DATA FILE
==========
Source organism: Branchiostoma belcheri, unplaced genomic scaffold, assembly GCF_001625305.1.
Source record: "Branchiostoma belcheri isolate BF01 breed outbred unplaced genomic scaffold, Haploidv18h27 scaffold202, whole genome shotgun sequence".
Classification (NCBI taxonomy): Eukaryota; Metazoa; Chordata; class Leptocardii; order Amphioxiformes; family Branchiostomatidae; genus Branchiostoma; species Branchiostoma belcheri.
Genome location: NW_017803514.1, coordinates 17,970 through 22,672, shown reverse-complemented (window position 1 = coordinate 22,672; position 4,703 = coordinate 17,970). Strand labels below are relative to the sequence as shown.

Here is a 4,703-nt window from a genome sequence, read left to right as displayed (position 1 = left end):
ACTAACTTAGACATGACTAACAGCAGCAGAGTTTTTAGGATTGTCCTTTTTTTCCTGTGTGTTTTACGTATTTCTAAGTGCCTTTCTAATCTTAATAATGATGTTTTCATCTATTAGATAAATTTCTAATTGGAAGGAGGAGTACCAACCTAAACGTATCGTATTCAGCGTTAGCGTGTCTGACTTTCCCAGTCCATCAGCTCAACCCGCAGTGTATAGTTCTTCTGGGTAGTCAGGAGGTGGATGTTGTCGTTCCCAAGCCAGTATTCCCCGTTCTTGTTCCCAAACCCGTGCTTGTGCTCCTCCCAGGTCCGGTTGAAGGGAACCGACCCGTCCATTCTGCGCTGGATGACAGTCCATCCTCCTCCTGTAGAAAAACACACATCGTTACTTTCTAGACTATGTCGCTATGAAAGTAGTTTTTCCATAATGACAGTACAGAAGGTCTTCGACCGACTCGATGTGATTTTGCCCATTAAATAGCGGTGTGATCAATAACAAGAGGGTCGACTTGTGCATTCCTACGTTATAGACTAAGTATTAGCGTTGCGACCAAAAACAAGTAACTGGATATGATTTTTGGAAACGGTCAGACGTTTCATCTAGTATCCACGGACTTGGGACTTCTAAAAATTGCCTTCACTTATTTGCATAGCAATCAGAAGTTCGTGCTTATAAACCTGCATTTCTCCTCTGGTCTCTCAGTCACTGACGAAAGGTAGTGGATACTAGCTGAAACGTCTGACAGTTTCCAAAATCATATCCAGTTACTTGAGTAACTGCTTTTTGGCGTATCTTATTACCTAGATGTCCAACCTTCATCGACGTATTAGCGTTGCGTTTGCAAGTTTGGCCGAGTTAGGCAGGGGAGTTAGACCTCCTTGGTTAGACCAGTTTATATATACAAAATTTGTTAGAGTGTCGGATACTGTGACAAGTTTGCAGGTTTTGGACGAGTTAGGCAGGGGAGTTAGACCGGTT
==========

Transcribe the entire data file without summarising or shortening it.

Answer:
Source organism: Branchiostoma belcheri, unplaced genomic scaffold, assembly GCF_001625305.1.
Source record: "Branchiostoma belcheri isolate BF01 breed outbred unplaced genomic scaffold, Haploidv18h27 scaffold202, whole genome shotgun sequence".
Classification (NCBI taxonomy): Eukaryota; Metazoa; Chordata; class Leptocardii; order Amphioxiformes; family Branchiostomatidae; genus Branchiostoma; species Branchiostoma belcheri.
Genome location: NW_017803514.1, coordinates 17,970 through 22,672, shown reverse-complemented (window position 1 = coordinate 22,672; position 4,703 = coordinate 17,970). Strand labels below are relative to the sequence as shown.

Here is a 4,703-nt window from a genome sequence, read left to right as displayed (position 1 = left end):
ACTAACTTAGACATGACTAACAGCAGCAGAGTTTTTAGGATTGTCCTTTTTTTCCTGTGTGTTTTACGTATTTCTAAGTGCCTTTCTAATCTTAATAATGATGTTTTCATCTATTAGATAAATTTCTAATTGGAAGGAGGAGTACCAACCTAAACGTATCGTATTCAGCGTTAGCGTGTCTGACTTTCCCAGTCCATCAGCTCAACCCGCAGTGTATAGTTCTTCTGGGTAGTCAGGAGGTGGATGTTGTCGTTCCCAAGCCAGTATTCCCCGTTCTTGTTCCCAAACCCGTGCTTGTGCTCCTCCCAGGTCCGGTTGAAGGGAACCGACCCGTCCATTCTGCGCTGGATGACAGTCCATCCTCCTCCTGTAGAAAAACACACATCGTTACTTTCTAGACTATGTCGCTATGAAAGTAGTTTTTCCATAATGACAGTACAGAAGGTCTTCGACCGACTCGATGTGATTTTGCCCATTAAATAGCGGTGTGATCAATAACAAGAGGGTCGACTTGTGCATTCCTACGTTATAGACTAAGTATTAGCGTTGCGACCAAAAACAAGTAACTGGATATGATTTTTGGAAACGGTCAGACGTTTCATCTAGTATCCACGGACTTGGGACTTCTAAAAATTGCCTTCACTTATTTGCATAGCAATCAGAAGTTCGTGCTTATAAACCTGCATTTCTCCTCTGGTCTCTCAGTCACTGACGAAAGGTAGTGGATACTAGCTGAAACGTCTGACAGTTTCCAAAATCATATCCAGTTACTTGAGTAACTGCTTTTTGGCGTATCTTATTACCTAGATGTCCAACCTTCATCGACGTATTAGCGTTGCGTTTGCAAGTTTGGCCGAGTTAGGCAGGGGAGTTAGACCTCCTTGGTTAGACCAGTTTATATATACAAAATTTGTTAGAGTGTCGGATACTGTGACAAGTTTGCAGGTTTTGGACGAGTTAGGCAGGGGAGTTAGACCGGTT